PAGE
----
Video: NGO releases report on labour violations by Apple supplier

China Labour Watch video reveals abuses at Pegatron factories in China

PUBLISHED : Tuesday, 30 July, 2013, 1:22pm
UPDATED : Tuesday, 30 July, 2013, 3:43pm

China Labour Watch has released a video report highlighting labour violations in the mainland factories of Taiwanese company Pegatron - which is the second-biggest electronics manufacturing contractor for Apple. 

The video complements a 60-page report that the New York-based advocacy group released on July 29, claiming Pegatron's factories "employ thousands of student workers," and that employees are "forced to accept up to 14 hours of unpaid work every month." Poor living conditions, polluted water, denial of maternity leave and illegal fees charged by abusive hiring agencies are only some of the 86 violations that China Labour Watch claims to have uncovered through its investigations. The video also reports that most of the "Supplier Responsibility" promises on Apple's website, such as a statement that says supply factory employees will not be made to work more than 60 hours per week, are "at best, unrealised goals".

A statement from Apple responding to China Labour Watch's newest allegations said that the American electronics company was "committed to providing safe and fair working conditions," and had kept a careful watch on Pegatron's supply factories. 

"We have closely tracked working hours at all of [our supply] facilities," the statement read. "Our most recent survey in June found that Pegatron employees making Apple products worked 46 hours per week on average. Excessive overtime is not in anyone's best interest, and we work closely with our suppliers to prevent it.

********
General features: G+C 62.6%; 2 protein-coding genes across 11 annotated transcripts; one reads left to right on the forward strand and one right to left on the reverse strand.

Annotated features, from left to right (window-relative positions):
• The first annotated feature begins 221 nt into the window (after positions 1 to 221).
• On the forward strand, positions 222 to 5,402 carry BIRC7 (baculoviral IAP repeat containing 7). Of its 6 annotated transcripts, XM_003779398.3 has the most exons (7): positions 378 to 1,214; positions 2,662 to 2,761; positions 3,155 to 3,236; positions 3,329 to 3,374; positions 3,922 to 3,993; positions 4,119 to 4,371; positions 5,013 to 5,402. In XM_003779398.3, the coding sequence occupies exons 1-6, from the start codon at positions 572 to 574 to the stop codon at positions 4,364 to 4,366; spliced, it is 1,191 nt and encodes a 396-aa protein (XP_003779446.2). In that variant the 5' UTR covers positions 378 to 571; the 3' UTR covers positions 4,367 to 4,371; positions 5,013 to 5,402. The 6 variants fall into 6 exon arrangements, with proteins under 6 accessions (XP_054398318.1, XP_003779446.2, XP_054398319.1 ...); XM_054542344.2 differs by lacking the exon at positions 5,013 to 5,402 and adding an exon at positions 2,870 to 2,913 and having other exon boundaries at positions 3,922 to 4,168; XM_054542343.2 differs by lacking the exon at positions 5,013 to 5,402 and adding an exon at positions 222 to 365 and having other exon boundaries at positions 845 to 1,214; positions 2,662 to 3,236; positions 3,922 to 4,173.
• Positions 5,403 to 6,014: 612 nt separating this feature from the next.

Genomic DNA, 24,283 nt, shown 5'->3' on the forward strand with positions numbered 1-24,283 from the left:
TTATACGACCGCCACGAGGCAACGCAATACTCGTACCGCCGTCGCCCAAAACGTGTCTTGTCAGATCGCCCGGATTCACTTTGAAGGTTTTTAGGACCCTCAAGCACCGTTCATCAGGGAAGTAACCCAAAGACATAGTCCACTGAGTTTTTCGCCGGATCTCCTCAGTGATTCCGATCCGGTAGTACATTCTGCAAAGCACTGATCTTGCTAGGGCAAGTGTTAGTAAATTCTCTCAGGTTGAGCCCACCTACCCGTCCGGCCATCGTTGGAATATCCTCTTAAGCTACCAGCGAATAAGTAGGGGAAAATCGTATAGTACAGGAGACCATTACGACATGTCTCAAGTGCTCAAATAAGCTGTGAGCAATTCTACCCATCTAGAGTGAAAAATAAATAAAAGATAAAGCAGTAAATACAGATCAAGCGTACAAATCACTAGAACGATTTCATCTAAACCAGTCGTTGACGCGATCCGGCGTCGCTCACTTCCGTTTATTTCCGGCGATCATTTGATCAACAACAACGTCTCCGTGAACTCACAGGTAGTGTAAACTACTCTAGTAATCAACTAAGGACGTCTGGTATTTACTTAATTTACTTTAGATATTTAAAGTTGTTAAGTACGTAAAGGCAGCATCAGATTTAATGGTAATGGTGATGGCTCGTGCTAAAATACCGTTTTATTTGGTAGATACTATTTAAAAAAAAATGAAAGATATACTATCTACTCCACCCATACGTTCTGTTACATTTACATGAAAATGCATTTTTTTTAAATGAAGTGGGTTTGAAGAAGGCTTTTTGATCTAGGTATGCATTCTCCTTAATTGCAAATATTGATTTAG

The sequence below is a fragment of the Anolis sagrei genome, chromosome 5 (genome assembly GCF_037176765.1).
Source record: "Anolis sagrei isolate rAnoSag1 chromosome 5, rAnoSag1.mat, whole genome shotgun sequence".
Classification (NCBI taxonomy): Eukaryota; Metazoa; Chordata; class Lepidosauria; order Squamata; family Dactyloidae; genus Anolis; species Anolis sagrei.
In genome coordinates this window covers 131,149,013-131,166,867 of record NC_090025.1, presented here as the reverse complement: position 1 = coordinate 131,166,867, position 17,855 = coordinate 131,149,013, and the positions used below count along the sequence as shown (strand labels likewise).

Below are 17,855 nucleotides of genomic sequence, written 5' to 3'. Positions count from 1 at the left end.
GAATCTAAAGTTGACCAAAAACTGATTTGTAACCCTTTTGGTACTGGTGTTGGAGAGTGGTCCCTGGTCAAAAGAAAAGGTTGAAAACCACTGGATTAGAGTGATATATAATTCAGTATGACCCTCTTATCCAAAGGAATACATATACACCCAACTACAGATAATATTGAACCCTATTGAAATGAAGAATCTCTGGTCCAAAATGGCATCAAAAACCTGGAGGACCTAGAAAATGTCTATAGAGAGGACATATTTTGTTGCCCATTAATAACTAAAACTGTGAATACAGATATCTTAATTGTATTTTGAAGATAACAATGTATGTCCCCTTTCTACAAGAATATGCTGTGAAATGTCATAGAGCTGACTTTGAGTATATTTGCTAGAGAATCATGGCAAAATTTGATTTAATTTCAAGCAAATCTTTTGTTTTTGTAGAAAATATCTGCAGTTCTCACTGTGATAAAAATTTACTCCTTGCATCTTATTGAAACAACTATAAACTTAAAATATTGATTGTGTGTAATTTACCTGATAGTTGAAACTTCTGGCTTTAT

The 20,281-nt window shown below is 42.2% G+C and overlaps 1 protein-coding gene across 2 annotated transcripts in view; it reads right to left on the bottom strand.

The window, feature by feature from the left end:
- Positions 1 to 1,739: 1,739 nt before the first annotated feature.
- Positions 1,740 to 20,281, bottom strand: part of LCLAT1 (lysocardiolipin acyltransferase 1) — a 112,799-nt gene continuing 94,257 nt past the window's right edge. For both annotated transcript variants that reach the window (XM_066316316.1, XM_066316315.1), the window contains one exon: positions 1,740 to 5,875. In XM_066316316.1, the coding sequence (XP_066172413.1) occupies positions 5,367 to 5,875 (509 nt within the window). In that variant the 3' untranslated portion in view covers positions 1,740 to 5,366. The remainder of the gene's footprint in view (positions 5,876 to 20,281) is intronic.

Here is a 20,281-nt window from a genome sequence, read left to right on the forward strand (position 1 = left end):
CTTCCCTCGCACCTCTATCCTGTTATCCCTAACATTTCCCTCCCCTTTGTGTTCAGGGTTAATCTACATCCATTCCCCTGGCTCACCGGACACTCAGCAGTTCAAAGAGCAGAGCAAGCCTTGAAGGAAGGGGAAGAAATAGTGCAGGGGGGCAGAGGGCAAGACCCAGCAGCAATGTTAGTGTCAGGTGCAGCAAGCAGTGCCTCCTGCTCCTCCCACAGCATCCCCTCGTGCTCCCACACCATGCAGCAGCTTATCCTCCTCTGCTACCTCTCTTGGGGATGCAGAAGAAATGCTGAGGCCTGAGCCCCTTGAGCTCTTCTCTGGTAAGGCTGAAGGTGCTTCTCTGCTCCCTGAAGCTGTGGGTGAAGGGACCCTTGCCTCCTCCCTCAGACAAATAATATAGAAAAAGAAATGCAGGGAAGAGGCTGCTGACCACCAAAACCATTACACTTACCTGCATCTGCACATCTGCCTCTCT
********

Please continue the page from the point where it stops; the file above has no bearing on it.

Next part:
"We have been in close contact with China Labour Watch for several months, investigating issues they've raised and sharing our findings... Their latest report contains claims that are new to us and we will investigate them immediately... If our audits find that workers have been underpaid or denied compensation for any time they've worked, we will require that Pegatron reimburse them in full." 

Kevin Slater, programme co-ordinator for China Labour Watch, told the South China Morning Post that neither Apple nor Pegatron had denied the labour violations exposed in the video, and both companies have said they would follow up the matter. Slater also explained that China Labour Watch's reports were not designed to defame Apple, but to inspire the company to "stick with suppliers that improve conditions [for workers]".

 "Apple is a leader in the electronics industry," Slater said. "Our long-term goal is to keep moving leaders forward... They need to be a leader in how they treat their workers [as well]."

Pegatron began servicing Apple with iPad and iPhone production in late 2012. China Labour Watch said that undercover investigators had been sent to three Pegatron factories on the mainland between March and July this year.